|CtrlShiftD||Wrap selected text, or word under cursor, in single quotes.|
|CtrlShiftG||Find previous occurrence of search word in current document. (Same as ShiftF3)|
|CtrlShiftI||Import text to the current document from a text file.|
|CtrlShiftN||Create new folder.|
|CtrlShiftO||Open a project.|
|CtrlShiftR||Close the document viewer.|
|CtrlShiftS||Save the current project.|
|CtrlShiftW||Close the current project.|
|CtrlShiftUp||Move item one step up in the project tree.|
|CtrlShiftDown||Move item one step down in the project tree.|
|F1||Open the documentation. This will either open the Qt Assistant, if available, or send you to the documentation website.|
|F2||If in the project tree, edit a document or folder settings. (Same as CtrlE)|
|F3||Find next occurrence of search word in current document. (Same as CtrlG)|
|F5||Open the Build Novel Project dialog.|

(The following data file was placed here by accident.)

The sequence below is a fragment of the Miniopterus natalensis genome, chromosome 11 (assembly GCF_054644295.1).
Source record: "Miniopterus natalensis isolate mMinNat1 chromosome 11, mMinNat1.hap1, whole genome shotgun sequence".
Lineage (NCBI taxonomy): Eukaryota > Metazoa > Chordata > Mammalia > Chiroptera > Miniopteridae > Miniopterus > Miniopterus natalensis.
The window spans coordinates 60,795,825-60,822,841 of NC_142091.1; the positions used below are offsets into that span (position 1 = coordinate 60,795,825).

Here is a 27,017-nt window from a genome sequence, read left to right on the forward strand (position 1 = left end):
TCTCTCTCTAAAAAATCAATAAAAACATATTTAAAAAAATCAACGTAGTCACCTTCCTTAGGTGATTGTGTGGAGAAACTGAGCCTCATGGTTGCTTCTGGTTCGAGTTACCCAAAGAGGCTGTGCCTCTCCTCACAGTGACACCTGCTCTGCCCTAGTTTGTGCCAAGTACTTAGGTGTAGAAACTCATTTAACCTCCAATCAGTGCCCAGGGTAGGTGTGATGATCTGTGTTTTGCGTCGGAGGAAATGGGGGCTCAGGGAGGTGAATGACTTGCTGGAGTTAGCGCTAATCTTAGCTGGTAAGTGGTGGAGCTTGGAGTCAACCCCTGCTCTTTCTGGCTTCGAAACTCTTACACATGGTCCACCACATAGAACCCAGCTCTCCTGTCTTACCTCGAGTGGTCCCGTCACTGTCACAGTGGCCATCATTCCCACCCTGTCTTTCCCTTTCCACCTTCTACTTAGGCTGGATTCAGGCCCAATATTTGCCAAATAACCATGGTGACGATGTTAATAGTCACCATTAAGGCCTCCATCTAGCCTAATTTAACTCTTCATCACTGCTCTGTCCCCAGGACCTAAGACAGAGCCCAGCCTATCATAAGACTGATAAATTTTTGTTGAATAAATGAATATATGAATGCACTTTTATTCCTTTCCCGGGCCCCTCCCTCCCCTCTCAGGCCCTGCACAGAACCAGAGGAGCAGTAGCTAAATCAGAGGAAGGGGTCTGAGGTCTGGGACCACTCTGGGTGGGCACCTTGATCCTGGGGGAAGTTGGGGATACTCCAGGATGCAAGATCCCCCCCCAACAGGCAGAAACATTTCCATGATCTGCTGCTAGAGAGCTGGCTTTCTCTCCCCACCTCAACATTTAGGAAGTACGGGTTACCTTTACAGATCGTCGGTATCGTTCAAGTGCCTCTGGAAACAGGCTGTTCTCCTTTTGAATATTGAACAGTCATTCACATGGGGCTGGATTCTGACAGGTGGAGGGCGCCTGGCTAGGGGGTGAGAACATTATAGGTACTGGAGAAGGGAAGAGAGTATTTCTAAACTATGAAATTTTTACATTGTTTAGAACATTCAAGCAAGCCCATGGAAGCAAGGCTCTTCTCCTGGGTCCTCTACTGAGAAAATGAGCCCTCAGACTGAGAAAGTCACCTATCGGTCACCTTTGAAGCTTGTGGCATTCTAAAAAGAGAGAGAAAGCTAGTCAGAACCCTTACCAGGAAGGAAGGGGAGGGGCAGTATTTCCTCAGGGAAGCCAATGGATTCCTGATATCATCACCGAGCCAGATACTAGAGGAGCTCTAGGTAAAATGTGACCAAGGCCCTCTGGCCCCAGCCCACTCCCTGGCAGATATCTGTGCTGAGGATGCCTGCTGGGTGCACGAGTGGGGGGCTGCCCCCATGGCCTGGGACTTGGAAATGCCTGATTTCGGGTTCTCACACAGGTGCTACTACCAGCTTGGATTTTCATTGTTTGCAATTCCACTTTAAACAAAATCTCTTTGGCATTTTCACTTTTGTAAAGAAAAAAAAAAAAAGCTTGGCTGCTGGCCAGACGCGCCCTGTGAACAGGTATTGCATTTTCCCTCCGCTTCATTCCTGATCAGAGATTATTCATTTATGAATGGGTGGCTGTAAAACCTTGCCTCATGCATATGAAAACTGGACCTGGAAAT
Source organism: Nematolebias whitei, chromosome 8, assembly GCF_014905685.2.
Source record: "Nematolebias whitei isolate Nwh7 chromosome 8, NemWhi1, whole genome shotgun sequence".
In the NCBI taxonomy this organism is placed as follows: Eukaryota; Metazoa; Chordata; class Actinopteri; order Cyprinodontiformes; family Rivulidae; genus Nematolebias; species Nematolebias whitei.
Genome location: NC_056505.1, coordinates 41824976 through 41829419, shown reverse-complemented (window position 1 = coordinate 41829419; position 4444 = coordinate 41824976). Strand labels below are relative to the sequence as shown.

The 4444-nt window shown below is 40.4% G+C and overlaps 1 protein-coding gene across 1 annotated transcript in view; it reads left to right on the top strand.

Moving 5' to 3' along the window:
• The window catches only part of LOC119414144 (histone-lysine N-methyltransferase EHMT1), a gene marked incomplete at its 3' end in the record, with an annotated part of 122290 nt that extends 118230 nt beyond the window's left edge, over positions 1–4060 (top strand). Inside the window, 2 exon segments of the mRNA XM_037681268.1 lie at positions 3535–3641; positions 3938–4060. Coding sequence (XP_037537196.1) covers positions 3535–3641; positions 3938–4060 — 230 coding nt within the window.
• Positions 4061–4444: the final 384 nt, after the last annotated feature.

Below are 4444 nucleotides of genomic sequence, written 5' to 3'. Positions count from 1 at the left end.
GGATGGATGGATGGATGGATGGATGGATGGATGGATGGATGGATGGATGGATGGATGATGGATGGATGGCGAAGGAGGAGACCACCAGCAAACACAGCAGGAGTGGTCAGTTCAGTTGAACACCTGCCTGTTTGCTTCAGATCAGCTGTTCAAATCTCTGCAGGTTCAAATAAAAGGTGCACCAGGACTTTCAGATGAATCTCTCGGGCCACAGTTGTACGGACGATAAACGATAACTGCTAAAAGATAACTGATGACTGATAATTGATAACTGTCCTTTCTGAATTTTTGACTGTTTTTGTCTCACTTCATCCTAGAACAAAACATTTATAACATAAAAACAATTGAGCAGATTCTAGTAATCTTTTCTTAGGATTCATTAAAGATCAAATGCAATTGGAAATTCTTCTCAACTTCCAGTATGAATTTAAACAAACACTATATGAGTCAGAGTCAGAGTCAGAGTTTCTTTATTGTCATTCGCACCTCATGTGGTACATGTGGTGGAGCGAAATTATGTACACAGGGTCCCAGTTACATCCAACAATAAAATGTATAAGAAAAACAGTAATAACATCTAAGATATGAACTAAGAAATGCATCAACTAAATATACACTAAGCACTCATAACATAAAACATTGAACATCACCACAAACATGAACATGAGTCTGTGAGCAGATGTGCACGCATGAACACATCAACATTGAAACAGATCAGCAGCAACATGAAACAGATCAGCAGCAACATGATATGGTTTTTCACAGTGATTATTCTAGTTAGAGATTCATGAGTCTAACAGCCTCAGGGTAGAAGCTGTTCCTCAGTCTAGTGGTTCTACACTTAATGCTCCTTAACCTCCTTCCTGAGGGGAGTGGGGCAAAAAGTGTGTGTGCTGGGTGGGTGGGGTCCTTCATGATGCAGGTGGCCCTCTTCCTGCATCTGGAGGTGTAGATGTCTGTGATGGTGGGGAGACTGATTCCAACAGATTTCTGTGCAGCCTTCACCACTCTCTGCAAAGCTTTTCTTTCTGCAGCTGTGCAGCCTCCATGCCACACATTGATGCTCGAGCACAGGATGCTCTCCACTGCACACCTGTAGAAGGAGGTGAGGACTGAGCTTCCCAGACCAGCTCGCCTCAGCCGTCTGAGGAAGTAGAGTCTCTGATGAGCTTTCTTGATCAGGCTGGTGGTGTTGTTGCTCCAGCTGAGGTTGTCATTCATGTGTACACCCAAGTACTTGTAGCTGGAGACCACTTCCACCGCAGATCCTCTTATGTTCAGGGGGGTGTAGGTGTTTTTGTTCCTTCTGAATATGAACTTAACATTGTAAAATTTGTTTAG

|F6||Open the Writing Statistics dialog.|
|F7||Re-run spell checker.|
|F8||Activate Focus Mode, hiding the project tree and document viewer.|
|F9||Re-build the project index.|
|F10||Re-build the project outline.|
|F11||Activate full screen mode.|
|ShiftF1||Open the online documentation in the system default browser.|
|ShiftF3||Find previous occurrence of search word in current document. (Same as CtrlShiftG)|
|Return||If in the project tree, open a document for editing.|
On macOS, replace Ctrl with Cmd.
A set of insert features are also available through shortcuts, but they require a double combination of key sequences. The insert feature is activated with Ctrl-K, followed by a key or combination for the inserted character or punctuation.
|CtrlK, -||Insert a short dash (en dash).|
|CtrlK, _||Insert a long dash (em dash).|
|CtrlK, .||Insert ellipsis.|
|CtrlK, 1||Insert left single quote.|
|CtrlK, 2||Insert right single quote.|
|CtrlK, 3||Insert left double quote.|
|CtrlK, 4||Insert right double quote.|
|CtrlK, Return||Insert a hard line break.|
|CtrlK, Space||Insert a non-breaking space.|
|CtrlK, ShiftSpace||Insert a thin space.|
|CtrlK, CtrlSpace||Insert a thin non-breaking space.|